The plaza is the city’s only public recognition of the group, and I wondered why Hamburg had not capitalized on this extraordinary musical legacy,
“They spent their time in a very sleazy area, and it is still that way,” said British radio broadcaster Spencer Leigh, author of “The Beatles in Hamburg.” “If Hamburg were to clean up the area, they presumably would be turning away profitable enterprises ... a real conundrum.”
Carsten Brosda, head of Hamburg’s office of culture and media, contends the Beatles’ legacy lives on in the annual Reeperbahn Festival, four days in September when rock, pop, folk, soul and jazz abound in clubs and blocked-off streets. The name refers to the half-mile main boulevard in the heart of the red-light district.
“It’s grown to become one of the most important European music festivals,” Brosda said. “So you could say that the lively music culture in this part of town is one of the best commemorations of the Beatles and the long tradition of music around the Reeperbahn.”
That lively culture extends beyond the Reeperbahn. A short walk led me to the waterfront district where the promenade along the Elbe River is filled with locals and tourists. The crowd was almost shoulder to shoulder on a Sunday morning as they converged on the Hamburg Fish Market, which dates back more than 300 years.
I was not shopping for cod, flowers or fresh fruit and vegetables. Rather, I was admiring the street artists and buskers, some of whom may have their sights on this year’s Reeperbahn Festival (Sept. 18-21).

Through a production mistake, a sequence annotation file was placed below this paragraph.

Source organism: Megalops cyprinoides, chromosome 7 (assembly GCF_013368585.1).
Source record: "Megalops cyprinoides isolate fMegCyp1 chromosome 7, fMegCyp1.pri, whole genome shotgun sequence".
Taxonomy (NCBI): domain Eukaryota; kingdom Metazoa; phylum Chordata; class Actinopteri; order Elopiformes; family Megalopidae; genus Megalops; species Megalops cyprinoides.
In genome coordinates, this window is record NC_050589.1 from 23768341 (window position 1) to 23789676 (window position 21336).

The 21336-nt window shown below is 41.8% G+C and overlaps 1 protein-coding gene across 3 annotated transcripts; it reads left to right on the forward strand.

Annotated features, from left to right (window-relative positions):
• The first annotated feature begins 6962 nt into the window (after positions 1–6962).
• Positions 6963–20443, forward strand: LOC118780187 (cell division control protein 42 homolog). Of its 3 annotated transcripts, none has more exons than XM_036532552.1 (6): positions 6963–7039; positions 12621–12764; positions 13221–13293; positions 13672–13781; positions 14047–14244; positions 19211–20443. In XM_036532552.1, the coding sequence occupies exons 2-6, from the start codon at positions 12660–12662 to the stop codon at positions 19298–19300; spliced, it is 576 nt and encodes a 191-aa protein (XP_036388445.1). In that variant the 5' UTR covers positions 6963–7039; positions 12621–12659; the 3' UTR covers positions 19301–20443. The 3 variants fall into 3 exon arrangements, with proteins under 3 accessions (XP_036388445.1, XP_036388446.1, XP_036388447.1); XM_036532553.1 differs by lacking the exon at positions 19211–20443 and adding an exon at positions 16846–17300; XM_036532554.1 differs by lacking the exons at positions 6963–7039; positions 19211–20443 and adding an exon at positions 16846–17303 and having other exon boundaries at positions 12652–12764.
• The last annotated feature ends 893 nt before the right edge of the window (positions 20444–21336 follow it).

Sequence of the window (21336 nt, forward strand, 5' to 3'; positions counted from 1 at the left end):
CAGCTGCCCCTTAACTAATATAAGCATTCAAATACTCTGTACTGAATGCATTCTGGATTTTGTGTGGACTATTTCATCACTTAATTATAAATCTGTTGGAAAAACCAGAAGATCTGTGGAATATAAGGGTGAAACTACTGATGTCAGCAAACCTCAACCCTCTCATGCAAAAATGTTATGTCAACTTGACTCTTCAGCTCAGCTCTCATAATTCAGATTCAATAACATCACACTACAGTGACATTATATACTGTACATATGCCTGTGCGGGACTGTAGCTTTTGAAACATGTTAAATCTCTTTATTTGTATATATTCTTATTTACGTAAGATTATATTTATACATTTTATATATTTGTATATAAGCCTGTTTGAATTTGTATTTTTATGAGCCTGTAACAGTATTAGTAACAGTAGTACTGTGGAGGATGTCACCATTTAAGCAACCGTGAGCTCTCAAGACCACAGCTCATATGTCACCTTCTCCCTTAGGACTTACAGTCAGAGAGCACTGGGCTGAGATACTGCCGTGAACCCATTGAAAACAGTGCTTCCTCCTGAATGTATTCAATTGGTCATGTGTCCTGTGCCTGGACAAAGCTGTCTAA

Another St. Pauli tradition, although not three centuries old, is the Flohschanze, a Saturday flea market that was a 15-minute walk from my hotel. With my “find,” an Art Deco picture frame from the 1920s, I strolled around the corner to two more Beatles landmarks.
Musik Rotthoff is crammed to the ceiling with Gibson, Fender and other brands of guitars. Claus-Dieter Rotthoff is the third-generation proprietor of this family business. In 1961, his father sold Paul McCartney the stylish violin-shaped Hõfner bass guitar the singer played in concert and in recording studios throughout the 1960s.
The shop is adjacent to Hotel Pacific, where in December 1962 the four Beatles, now with Ringo Starr on drums, stayed two weeks, each with his own room. The group closed its pre-Beatlemania Hamburg run, which totaled more than 1,100 performance hours on five trips from Liverpool, with a New Year’s Eve show in 1962.
Eleven days later, “Please Please Me,” which record producer George Martin accurately predicted would be the group’s first No. 1 hit, was released in Britain. A little more than a year later, the Beatles played “The Ed Sullivan Show.”
If you go
The best way to Hamburg, Germany
From LAX, Lufthansa, KLM, Air France, Austria, British, United and Delta offer connecting service (change of planes) to Hamburg. Restricted round-trip fare from $1,070, including taxes and fees.
To call the numbers below from the United States, dial 011 (the international calling code), 49 (the country code for Germany) and the local number.
What to do
Peter Paetzold, email@example.com
Hempel’s Beatles-Tour, 6 p.m. Saturdays, April-November. About $40 for a 2½- to three-hour tour.
Where to stay
Ibis Budget Hamburg St Pauli Messe, 64 Simon-von-Utrecht-Strasse, Hamburg, Germany; 40-31765620. Doubles from $94, breakfast included
Hotel Pacific, 30-31 Neuer Pferdemarkt, Hamburg, Germany; 40-4395095. Doubles with private baths from $100.
Arcotel Onyx Hamburg, 1a Reeperbahn, Hamburg, Germany; 40 2094090. Doubles from $170 a night.
Where to eat
Captain’s Dinner Restaurant and Cafe, St. Pauli Landungsbrücken, bridge 3; Hamburg, Germany; 40-312121. Lovely waterfront setting overlooking the Elbe River; several fish entrees. Dinner for two from $80.
Freudenhaus St. Pauli, 7-9 Hein-Hoyer-Strasse, Hamburg, Germany; 40-314642. Elegant dining just off the infamous Reeperbahn. Nice array of veal, pork and other “sinful meats.” Dinner for two, $100.
It’s Like Kandie, 16 Wohlwillstrasse, Hamburg, Germany. Specializing in dessert waffles; a two-minute walk from the John Lennon “doorway,” featured on the cover of his 1975 “Rock ’n’ Roll” album.
To learn more